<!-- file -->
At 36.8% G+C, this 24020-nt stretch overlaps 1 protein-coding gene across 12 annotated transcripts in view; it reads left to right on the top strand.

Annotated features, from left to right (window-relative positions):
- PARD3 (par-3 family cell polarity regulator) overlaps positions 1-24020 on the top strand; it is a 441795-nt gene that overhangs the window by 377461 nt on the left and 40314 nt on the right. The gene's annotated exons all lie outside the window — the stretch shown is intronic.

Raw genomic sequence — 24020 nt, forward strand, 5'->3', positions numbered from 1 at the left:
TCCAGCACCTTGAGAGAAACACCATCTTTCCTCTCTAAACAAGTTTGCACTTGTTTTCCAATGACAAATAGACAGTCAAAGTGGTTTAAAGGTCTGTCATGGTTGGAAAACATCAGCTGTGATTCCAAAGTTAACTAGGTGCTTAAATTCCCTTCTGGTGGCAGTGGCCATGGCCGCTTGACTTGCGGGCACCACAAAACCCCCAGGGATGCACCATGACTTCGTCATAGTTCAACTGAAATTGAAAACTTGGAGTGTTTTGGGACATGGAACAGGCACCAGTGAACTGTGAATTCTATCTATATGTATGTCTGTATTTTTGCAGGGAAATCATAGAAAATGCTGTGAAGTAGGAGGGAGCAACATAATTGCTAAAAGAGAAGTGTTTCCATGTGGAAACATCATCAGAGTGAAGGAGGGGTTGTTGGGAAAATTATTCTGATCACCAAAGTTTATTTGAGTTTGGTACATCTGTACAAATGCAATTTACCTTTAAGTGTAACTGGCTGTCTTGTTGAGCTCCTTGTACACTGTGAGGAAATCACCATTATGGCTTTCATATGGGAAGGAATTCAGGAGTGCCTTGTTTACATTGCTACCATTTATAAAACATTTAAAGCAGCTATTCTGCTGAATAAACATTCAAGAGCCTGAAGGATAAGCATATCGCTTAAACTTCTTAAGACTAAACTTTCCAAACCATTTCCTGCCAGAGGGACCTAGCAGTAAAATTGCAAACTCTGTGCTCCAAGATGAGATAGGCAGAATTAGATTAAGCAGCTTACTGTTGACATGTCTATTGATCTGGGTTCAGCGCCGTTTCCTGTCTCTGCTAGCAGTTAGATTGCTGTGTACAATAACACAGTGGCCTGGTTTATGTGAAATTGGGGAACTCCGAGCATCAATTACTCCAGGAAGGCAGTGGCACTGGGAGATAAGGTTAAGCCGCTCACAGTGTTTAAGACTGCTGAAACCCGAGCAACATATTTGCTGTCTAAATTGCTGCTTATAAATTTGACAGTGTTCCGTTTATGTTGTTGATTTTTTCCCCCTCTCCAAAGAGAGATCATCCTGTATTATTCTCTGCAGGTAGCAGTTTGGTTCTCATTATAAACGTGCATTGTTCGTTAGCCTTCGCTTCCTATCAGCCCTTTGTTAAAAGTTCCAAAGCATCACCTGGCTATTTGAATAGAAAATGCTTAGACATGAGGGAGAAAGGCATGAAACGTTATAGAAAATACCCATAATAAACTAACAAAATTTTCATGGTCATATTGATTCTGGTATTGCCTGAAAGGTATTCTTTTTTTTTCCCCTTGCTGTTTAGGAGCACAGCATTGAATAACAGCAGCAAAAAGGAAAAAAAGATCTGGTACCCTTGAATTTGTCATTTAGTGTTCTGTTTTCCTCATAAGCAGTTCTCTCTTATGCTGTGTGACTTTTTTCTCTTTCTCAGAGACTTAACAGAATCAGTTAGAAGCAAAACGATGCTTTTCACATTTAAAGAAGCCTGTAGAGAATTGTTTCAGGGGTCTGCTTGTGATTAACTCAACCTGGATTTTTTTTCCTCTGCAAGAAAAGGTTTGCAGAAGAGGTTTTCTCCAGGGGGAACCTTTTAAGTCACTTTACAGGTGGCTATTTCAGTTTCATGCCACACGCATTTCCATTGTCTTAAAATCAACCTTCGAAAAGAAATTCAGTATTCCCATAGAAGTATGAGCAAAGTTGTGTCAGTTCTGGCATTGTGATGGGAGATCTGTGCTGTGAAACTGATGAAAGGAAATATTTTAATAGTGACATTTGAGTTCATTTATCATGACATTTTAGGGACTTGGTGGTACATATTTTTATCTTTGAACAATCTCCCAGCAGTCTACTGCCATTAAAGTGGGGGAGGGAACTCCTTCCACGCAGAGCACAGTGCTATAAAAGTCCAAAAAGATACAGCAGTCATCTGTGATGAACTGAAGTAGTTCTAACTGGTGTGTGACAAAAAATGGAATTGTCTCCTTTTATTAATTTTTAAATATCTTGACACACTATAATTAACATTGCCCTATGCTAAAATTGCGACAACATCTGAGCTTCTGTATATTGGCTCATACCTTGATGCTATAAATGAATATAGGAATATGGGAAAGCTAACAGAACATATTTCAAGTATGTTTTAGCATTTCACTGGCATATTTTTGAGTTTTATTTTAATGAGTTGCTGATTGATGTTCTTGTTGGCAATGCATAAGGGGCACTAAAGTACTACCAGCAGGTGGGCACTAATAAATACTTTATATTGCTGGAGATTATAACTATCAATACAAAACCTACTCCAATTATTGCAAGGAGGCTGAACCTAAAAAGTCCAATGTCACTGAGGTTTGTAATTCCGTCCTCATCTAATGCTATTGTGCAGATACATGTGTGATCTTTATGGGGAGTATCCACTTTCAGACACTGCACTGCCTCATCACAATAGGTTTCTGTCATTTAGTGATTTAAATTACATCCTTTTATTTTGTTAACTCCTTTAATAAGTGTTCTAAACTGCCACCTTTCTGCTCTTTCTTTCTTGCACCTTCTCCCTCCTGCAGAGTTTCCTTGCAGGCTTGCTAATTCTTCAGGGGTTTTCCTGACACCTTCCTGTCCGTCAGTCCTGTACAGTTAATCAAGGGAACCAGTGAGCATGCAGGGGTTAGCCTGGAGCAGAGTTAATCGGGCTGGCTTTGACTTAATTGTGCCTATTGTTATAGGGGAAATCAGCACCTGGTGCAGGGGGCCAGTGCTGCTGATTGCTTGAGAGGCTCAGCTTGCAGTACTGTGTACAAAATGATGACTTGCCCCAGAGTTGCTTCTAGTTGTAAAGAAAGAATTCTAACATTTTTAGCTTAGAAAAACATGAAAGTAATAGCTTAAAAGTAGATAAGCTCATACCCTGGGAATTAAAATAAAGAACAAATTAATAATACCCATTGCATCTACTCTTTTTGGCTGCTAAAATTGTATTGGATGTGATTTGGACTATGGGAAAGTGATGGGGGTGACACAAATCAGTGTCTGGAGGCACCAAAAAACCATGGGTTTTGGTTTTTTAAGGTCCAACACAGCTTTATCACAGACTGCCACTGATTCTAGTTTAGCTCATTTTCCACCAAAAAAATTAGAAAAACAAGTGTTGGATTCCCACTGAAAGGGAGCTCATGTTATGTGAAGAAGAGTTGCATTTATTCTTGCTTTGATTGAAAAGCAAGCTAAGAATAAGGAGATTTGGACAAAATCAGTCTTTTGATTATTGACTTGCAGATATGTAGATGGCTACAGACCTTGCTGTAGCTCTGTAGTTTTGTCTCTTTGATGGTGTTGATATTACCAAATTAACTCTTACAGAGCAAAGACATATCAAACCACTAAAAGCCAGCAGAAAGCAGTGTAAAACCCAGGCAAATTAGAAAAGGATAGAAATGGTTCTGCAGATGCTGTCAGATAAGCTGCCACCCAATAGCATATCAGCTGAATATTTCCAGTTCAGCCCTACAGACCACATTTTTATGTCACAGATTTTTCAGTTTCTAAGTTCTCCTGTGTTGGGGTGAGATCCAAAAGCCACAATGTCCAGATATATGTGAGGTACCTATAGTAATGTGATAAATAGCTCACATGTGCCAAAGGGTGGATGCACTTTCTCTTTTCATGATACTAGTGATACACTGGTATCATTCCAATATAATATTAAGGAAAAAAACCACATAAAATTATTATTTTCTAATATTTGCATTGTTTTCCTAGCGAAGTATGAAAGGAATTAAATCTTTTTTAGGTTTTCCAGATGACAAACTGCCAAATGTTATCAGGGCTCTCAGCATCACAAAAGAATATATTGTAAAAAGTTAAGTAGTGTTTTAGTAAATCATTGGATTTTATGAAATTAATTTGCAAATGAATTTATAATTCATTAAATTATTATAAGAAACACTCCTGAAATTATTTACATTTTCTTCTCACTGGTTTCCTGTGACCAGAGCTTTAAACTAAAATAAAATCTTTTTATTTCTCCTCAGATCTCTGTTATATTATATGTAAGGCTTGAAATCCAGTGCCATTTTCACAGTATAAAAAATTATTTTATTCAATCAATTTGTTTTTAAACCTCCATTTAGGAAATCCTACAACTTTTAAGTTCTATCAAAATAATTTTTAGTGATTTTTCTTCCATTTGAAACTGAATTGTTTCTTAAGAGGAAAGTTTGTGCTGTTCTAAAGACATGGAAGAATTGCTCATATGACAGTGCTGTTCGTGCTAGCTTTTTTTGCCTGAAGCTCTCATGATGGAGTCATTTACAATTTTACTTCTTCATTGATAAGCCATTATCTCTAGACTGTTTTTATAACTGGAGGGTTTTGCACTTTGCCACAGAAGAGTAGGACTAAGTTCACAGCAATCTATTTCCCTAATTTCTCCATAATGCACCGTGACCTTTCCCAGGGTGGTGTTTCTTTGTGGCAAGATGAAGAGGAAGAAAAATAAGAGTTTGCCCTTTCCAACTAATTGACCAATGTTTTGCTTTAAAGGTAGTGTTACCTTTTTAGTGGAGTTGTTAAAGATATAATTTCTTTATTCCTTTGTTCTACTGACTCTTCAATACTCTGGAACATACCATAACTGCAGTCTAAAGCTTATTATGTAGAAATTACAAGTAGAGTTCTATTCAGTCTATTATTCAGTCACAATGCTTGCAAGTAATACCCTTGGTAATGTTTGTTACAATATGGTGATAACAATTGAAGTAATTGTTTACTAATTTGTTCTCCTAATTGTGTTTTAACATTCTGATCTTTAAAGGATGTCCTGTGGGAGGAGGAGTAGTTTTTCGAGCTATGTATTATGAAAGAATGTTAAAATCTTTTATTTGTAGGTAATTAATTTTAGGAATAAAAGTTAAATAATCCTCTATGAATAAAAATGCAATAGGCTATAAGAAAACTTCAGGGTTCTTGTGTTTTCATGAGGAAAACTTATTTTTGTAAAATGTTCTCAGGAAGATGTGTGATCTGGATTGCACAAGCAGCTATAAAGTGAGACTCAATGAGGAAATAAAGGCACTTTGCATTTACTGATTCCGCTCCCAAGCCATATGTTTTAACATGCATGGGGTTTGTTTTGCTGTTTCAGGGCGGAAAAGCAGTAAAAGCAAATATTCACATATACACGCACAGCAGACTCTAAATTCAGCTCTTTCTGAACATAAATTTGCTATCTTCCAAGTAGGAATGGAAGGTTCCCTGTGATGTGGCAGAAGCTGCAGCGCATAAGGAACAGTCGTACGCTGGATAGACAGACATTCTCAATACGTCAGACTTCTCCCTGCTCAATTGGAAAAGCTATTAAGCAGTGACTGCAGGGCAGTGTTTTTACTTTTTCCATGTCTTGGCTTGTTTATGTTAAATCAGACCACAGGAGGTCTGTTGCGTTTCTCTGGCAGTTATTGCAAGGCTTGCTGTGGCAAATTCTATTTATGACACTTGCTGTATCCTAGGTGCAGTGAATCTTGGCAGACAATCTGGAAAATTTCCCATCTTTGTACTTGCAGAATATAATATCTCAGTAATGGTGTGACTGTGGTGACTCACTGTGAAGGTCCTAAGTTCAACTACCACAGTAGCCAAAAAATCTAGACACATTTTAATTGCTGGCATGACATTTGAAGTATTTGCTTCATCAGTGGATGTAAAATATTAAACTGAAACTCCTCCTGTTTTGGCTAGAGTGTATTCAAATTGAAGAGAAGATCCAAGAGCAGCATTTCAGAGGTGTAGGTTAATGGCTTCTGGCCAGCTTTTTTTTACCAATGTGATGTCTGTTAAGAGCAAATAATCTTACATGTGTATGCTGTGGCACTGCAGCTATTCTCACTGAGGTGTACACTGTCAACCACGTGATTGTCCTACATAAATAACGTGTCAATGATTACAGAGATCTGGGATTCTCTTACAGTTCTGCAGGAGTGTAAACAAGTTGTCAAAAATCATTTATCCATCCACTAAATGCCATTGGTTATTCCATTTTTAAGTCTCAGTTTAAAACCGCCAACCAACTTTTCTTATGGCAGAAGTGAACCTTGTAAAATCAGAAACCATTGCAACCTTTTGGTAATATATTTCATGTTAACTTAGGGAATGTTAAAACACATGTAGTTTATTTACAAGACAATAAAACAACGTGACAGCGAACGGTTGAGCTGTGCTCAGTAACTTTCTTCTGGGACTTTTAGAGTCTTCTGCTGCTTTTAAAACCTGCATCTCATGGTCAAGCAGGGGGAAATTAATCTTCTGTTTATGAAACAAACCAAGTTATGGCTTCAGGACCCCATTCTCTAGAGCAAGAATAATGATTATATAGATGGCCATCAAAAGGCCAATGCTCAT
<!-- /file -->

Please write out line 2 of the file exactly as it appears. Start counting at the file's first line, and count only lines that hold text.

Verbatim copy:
Annotated features, from left to right (window-relative positions):